The purpose of this analysis is to show that portable QRO with renewable energy is possible, but it’s quite a reach. On top of all this, you’re still not going to have a lot of power to work with. That’s a lot of weight to lug around for a modest energy payoff.
The generator may be your savior. Or will it?
The biggest advantage of a generator is that you’ll have steady power all the time, even at night. An inexpensive 3500 watt gas generator weighs in around 100 pounds. At 50% load, it will run about sixteen hours on four gallons of gas. Assuming a run of eight hours per day, four gallons should pull you through a weekend. We might get away with less gas because we won’t need even a half load. Gasoline weighs about six pounds per gallon, or 24 pounds for a weekend supply. The weight of the generator plus fuel comes to 124 pounds; less than the solar panels and batteries.
Using a generator for portable QRO still presents the same transportation issues: Can you fit the 3500 watt generator in an average car and still have room for everything else? Probably, but it will be tight. There is also a fire safety concern regarding the gas.
Another possibility is an inverter generator. If you’re unfamiliar with these nifty powerhouses, there just happens to be a previous Off Grid Ham article covering them in detail. The weight of inverter generators is typically less than comparable conventional versions. They use less gas and make a lot less noise. The big downer is that they are expensive. If you have the money to go First Class, the inverter generator is where you should be.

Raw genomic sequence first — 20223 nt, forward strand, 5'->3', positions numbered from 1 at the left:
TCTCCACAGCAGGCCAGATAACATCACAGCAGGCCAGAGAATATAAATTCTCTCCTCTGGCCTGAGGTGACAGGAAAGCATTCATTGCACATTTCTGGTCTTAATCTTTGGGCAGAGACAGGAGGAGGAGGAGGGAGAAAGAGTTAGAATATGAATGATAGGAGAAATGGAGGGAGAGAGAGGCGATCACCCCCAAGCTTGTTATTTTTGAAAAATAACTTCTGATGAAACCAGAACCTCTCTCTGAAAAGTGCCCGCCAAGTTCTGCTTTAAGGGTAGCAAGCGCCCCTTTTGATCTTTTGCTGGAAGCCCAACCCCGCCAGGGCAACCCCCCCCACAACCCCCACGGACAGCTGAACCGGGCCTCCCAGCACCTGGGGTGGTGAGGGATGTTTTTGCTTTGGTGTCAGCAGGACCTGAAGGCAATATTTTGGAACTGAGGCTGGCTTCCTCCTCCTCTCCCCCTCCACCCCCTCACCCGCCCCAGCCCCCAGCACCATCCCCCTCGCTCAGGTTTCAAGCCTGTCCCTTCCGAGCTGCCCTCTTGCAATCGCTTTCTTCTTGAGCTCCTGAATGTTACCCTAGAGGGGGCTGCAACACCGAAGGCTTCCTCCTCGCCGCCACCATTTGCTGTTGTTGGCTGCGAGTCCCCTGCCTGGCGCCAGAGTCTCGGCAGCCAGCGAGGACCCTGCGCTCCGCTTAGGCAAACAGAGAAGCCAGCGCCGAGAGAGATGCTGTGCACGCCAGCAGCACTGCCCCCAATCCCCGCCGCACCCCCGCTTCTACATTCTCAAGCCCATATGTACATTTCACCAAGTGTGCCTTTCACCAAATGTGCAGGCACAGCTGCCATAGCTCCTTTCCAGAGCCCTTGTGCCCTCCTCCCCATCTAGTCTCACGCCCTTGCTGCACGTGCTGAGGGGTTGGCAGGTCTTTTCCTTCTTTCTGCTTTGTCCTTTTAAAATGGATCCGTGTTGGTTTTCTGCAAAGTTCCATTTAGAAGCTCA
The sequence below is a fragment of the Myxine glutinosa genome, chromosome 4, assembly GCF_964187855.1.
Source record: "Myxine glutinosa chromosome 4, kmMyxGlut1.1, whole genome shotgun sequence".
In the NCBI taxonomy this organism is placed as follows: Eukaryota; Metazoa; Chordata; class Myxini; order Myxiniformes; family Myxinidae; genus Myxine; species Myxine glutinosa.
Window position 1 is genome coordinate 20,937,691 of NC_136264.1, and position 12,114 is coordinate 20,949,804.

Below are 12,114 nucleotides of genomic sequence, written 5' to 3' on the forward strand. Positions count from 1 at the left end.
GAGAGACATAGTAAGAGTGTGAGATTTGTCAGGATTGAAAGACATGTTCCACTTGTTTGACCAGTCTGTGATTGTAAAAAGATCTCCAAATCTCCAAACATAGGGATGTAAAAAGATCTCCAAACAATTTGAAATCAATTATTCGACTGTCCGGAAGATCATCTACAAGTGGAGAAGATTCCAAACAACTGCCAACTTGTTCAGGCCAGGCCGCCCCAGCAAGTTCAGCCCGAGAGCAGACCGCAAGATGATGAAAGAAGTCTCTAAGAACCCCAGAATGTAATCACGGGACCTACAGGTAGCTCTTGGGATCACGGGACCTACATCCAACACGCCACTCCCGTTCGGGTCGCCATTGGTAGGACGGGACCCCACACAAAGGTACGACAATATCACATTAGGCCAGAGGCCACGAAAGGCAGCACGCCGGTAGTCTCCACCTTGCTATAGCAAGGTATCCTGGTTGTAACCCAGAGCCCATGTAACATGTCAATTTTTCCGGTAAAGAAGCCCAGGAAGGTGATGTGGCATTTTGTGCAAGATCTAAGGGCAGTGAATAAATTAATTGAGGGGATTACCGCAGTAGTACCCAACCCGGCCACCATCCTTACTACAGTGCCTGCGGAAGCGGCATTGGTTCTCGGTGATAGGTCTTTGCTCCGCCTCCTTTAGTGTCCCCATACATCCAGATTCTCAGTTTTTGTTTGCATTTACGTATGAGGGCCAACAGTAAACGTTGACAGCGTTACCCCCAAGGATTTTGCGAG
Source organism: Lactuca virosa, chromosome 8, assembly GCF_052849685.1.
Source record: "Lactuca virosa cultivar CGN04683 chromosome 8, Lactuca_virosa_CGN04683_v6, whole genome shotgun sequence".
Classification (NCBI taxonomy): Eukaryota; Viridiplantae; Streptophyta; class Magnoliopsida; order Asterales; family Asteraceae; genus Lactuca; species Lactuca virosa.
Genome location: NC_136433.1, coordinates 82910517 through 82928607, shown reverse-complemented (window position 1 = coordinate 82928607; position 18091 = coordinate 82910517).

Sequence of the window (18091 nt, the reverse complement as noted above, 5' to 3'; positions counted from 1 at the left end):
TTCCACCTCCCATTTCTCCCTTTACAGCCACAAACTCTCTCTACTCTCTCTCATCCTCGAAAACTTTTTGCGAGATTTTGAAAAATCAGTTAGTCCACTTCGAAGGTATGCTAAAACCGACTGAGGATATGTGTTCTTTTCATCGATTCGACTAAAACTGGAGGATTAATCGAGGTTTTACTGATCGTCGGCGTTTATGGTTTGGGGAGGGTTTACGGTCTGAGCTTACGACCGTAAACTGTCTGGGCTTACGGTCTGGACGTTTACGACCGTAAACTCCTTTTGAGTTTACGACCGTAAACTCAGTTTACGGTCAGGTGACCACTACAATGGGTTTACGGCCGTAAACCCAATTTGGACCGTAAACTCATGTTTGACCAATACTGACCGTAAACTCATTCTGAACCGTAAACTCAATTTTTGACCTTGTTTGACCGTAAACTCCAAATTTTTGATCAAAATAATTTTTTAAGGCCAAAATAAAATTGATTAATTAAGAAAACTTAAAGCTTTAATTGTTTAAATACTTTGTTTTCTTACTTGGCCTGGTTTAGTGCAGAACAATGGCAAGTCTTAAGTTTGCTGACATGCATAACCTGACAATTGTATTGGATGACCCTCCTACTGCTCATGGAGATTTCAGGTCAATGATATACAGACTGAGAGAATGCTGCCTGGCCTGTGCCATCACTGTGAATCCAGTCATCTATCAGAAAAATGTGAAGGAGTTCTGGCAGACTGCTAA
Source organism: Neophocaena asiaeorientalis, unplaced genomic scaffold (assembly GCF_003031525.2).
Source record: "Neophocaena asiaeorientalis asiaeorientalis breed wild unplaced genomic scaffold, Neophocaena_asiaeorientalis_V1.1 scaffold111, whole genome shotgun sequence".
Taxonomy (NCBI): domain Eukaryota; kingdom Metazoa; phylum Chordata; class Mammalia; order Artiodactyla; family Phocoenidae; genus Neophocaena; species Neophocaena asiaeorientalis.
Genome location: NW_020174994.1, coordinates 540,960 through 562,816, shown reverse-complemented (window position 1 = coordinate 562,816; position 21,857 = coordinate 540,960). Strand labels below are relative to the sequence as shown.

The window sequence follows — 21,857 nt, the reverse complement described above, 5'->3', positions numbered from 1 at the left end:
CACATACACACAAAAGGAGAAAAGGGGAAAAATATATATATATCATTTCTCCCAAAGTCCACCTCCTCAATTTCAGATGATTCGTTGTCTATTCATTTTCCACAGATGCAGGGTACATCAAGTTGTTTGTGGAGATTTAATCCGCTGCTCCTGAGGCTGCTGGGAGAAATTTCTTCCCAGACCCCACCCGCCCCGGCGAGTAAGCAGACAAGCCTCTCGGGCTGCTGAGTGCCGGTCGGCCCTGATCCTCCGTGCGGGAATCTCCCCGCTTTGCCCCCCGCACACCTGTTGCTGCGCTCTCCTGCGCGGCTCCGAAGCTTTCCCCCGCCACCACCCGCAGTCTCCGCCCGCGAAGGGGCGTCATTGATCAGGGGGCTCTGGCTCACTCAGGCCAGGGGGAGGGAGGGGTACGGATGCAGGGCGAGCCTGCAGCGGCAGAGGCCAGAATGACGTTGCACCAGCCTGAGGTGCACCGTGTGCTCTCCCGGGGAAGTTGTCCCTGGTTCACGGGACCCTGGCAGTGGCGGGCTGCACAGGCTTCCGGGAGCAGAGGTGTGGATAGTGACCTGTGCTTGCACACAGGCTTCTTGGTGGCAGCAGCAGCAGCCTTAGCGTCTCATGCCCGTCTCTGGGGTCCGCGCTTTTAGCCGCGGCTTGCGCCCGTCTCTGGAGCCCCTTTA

There is one last option that might be a reasonable compromise of weight, power, and physical size: Harbor Freight has a neat little 900 watt generator that weighs less than 40 pounds and will run at 50% capacity for five hours on a half gallon of gas. Applying our runtime requirements, that comes to less than 1 gallon/6 pounds.
The mini generator and a weekend’s worth of gas weigh less than just one battery in our solar option! And this setup will easily fit in a car. Even better news: The generator retails for $114.00; I’ve seen it under $100 on sale. I know many Off Grid Ham readers have (justifiable) reservations about Harbor Freight products, but I have used this generator myself and it belies Harbor Freight’s reputation and performs well above its price tag. It is a 2-cycle engine, so make sure you use the appropriate oil/gas mix.